I also hope to get some celebrities to join our home game so I can write columns about the experience. This year, we got Bernard Lee to join us. Maybe in 2013 I can cross off a few people from this list.
6. Get some poker chips for our WSOP satellite
Last year, we ran our first WSOP satellite and sent a player from our game to Las Vegas to play in a $1,500 event. We played the $50,000 Poker Players Championship structure, because we play a lot of different games, and we didn't want to limit people to just no-limit Hold'em events. People started with a 100,000 chip stack, and with 10 people playing, we had 1 million in chips in play.
I have 500 non-denomination ceramic chips, won on a PokerRoom.com cruise more than six years ago. The chips are still in great condition, but the set cannot support a tournament that needs at least five denominations and 1 million in chips.
I borrowed some Empress Casino chips from a friend, but his chips aren't really meant for a tournament with stacks that large, so we had to monkey with the denominations. The $5 chip became a T-500, the $100s were T-1,000s, the $500s were T-5,000s, the $1,000s were T-10,000s and the $25s were T-25,000s. Plus, I used my non-denominational white chips for T-100s. Confusing? I thought so. I'm going to have a high-roller tournament set of one kind or another by the time we hold our next satellite.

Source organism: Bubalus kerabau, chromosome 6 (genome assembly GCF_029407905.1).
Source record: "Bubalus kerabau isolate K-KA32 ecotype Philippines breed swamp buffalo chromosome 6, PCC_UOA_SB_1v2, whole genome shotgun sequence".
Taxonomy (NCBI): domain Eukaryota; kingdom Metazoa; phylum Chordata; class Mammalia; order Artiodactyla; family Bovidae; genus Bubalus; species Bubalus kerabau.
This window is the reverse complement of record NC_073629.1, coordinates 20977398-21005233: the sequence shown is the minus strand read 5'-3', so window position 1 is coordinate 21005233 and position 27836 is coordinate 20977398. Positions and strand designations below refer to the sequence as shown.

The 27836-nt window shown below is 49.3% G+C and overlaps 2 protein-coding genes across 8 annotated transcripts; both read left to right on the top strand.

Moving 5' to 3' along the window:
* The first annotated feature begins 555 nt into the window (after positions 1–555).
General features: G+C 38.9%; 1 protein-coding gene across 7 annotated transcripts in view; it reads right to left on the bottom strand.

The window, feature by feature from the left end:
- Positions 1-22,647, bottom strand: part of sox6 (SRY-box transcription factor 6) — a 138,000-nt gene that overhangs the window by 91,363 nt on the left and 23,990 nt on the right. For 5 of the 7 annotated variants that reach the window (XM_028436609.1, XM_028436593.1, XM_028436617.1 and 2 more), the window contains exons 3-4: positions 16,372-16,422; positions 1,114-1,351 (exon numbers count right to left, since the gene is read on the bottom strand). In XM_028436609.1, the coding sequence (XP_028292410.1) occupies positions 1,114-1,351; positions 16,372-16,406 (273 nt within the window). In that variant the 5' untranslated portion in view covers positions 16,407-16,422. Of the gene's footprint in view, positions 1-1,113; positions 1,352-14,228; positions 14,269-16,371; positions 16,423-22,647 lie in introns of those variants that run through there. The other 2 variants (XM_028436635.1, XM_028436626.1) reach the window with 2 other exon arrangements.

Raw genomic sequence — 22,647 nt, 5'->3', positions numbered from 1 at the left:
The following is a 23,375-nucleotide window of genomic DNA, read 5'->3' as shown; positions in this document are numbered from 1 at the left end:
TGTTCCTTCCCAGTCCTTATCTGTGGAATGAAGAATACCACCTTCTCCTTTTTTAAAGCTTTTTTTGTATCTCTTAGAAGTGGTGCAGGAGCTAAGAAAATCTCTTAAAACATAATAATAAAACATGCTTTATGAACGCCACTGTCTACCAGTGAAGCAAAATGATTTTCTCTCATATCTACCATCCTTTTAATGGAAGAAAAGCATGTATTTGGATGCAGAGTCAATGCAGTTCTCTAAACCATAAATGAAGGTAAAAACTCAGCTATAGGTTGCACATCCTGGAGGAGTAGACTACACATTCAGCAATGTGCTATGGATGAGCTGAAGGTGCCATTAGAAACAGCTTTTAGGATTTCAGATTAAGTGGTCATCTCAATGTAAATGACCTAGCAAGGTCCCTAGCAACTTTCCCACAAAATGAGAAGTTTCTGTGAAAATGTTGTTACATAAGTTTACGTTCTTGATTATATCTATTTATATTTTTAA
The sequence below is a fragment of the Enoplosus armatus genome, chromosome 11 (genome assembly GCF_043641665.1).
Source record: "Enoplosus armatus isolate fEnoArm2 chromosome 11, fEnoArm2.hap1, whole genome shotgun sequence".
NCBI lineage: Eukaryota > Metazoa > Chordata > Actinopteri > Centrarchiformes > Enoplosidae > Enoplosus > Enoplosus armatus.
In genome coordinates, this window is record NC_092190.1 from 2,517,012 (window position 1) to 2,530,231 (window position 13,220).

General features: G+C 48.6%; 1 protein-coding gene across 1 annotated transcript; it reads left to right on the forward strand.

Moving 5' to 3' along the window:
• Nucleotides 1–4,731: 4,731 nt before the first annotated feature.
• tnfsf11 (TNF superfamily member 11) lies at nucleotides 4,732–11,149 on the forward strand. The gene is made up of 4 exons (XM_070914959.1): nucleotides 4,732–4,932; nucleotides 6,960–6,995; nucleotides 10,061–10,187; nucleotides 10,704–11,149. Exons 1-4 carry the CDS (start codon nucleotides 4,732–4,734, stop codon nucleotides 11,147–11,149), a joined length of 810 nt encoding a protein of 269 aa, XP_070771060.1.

5. Be more politically active
I live in a particularly interesting area, politically, when it comes to legislators who have influence over Internet gambling legislation. Massachusetts recently moved some Congressional districts around, and as a result, I would have been represented by Internet gambling champion Barney Frank (D-Mass.). But he decided to retire rather than try to win over a bunch of new constituents, so I am now represented by House freshman Joe Kennedy. In the Senate, I have one new Senator in Elizabeth Warren, with another new one likely one the way, as Sen. John Kerry will need a replacement if he is confirmed as the new Secretary of State. I have yet to hear anything from Kennedy or Warren on Internet gambling, but at the state level, Treasurer Steve Grossman is a huge opponent of any federal legislation, and it looks like he wants the state lottery to run and reap the profits from any Internet gambling in the commonwealth. As a journalist who covers the industry I've often taken the approach that I should sit back and just report on the facts in the Internet gambling debate. But this year I plan to be in direct contact with these folks' staffers much more often as someone who misses the way it used to be. I realize we're unlikely to get back to the pre-UIGEA days, but I do believe that regulation is coming and I hope that politicians will listen to their constituents on the best way to craft those regulations. I plan to be involved in that conversation.
4. Play open-faced Chinese poker with royalties